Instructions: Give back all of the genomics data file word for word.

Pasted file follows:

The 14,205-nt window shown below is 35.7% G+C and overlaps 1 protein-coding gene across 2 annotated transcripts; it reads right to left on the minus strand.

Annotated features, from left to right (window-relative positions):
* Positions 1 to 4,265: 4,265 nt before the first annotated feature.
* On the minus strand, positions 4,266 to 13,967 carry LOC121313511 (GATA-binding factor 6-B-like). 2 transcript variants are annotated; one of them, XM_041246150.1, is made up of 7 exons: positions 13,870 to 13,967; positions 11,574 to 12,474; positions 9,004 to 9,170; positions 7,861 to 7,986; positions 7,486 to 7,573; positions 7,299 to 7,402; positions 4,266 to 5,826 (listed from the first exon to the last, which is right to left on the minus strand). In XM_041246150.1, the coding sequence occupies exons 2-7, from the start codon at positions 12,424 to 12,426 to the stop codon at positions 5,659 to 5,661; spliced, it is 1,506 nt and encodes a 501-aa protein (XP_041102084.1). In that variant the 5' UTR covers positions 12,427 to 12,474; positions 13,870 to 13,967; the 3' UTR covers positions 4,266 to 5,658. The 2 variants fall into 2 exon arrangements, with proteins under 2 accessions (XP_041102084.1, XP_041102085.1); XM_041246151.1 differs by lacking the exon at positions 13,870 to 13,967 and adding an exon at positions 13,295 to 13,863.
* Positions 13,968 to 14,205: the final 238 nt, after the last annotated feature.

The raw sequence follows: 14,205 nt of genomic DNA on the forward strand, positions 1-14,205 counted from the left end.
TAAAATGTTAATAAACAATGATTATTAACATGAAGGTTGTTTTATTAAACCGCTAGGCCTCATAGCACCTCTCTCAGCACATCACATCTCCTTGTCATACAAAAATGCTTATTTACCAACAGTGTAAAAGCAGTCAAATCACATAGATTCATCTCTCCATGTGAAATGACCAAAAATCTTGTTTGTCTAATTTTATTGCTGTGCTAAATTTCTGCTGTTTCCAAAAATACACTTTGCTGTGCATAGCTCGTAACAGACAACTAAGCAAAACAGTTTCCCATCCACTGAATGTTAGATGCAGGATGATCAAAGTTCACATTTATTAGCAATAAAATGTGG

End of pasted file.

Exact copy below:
The 14,205-nt window shown below is 35.7% G+C and overlaps 1 protein-coding gene across 2 annotated transcripts; it reads right to left on the minus strand.

Annotated features, from left to right (window-relative positions):
* Positions 1 to 4,265: 4,265 nt before the first annotated feature.
* On the minus strand, positions 4,266 to 13,967 carry LOC121313511 (GATA-binding factor 6-B-like). 2 transcript variants are annotated; one of them, XM_041246150.1, is made up of 7 exons: positions 13,870 to 13,967; positions 11,574 to 12,474; positions 9,004 to 9,170; positions 7,861 to 7,986; positions 7,486 to 7,573; positions 7,299 to 7,402; positions 4,266 to 5,826 (listed from the first exon to the last, which is right to left on the minus strand). In XM_041246150.1, the coding sequence occupies exons 2-7, from the start codon at positions 12,424 to 12,426 to the stop codon at positions 5,659 to 5,661; spliced, it is 1,506 nt and encodes a 501-aa protein (XP_041102084.1). In that variant the 5' UTR covers positions 12,427 to 12,474; positions 13,870 to 13,967; the 3' UTR covers positions 4,266 to 5,658. The 2 variants fall into 2 exon arrangements, with proteins under 2 accessions (XP_041102084.1, XP_041102085.1); XM_041246151.1 differs by lacking the exon at positions 13,870 to 13,967 and adding an exon at positions 13,295 to 13,863.
* Positions 13,968 to 14,205: the final 238 nt, after the last annotated feature.

The raw sequence follows: 14,205 nt of genomic DNA on the forward strand, positions 1-14,205 counted from the left end.
TAAAATGTTAATAAACAATGATTATTAACATGAAGGTTGTTTTATTAAACCGCTAGGCCTCATAGCACCTCTCTCAGCACATCACATCTCCTTGTCATACAAAAATGCTTATTTACCAACAGTGTAAAAGCAGTCAAATCACATAGATTCATCTCTCCATGTGAAATGACCAAAAATCTTGTTTGTCTAATTTTATTGCTGTGCTAAATTTCTGCTGTTTCCAAAAATACACTTTGCTGTGCATAGCTCGTAACAGACAACTAAGCAAAACAGTTTCCCATCCACTGAATGTTAGATGCAGGATGATCAAAGTTCACATTTATTAGCAATAAAATGTGG